OLR Bill Analysis
AN ACT CONCERNING THE DEPARTMENT OF ECONOMIC AND COMMUNITY DEVELOPMENT'S ECONOMIC STRATEGIC PLAN.
This bill shortens the timeframe for the state's economic strategic plan from five to four years, reduces the amount of information it must contain, and shortens the process for preparing the plan. It requires the Department of Economic and Community Development (DECD) commissioner to submit the first four-year plan January 1, 2014 and the subsequent plans every four years thereafter. Under current law, the next five-year plan is due July 1, 2014.
Current law requires each five-year plan to address 13 general topics and many related subtopics. The bill consolidates or eliminates several general topics and eliminates many subtopics.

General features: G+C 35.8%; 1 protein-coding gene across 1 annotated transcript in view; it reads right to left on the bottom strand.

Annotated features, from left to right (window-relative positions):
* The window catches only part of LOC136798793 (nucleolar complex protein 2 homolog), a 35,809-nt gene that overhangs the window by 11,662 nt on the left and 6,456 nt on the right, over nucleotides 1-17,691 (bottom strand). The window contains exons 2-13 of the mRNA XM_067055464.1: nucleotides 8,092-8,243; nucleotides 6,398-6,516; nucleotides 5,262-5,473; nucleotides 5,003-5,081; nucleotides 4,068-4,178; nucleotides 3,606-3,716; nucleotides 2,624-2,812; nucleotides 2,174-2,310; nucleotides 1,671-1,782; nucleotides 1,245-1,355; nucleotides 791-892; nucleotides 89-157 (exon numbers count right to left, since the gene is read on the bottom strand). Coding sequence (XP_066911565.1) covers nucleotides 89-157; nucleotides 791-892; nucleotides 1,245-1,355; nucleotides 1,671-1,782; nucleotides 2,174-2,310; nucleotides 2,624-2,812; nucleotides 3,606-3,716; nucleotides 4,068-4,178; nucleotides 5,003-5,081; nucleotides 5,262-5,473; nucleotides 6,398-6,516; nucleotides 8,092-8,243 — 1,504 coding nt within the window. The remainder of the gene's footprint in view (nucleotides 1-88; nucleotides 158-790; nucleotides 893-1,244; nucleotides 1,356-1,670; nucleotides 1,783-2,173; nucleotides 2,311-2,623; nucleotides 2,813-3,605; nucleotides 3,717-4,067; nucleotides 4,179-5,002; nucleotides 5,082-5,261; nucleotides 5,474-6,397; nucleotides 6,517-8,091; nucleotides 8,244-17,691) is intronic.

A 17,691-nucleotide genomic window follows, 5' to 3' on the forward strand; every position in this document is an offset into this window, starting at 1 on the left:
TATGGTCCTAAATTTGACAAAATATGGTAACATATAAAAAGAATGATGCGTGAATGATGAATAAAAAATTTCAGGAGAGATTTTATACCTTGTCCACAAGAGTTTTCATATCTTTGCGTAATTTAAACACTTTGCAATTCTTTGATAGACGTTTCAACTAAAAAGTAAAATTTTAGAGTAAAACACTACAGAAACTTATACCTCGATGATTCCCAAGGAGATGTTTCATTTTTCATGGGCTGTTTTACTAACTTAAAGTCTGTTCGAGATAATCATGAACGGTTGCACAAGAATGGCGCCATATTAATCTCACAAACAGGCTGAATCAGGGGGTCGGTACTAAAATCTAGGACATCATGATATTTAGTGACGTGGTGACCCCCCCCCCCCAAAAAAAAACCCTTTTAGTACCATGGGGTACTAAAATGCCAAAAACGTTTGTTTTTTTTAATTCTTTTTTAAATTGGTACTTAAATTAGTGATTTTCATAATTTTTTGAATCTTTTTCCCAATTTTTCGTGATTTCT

Lastly, the bill allows the commissioner to choose the state agencies with whom to consult when preparing the plan and how to arrange for public comment. It eliminates the requirement that she (1) consult with regional planning organizations and other specified entities, (2) hold regional forums, and (3) submit the plan to the governor for approval. It also eliminates the commissioner's authority to revise and update the plan.
EFFECTIVE DATE: Upon passage
ELIMINATION OF CERTAIN REQUIREMENTS
The law specifies the topics and subtopics the plan must address. The bill eliminates some topics, consolidates others, and eliminates many subtopics.
Table 1 lists the topics and the subtopics the bill eliminates.
Table 1: Eliminated Topics and Subtopics
Review and evaluate the state's economic development structure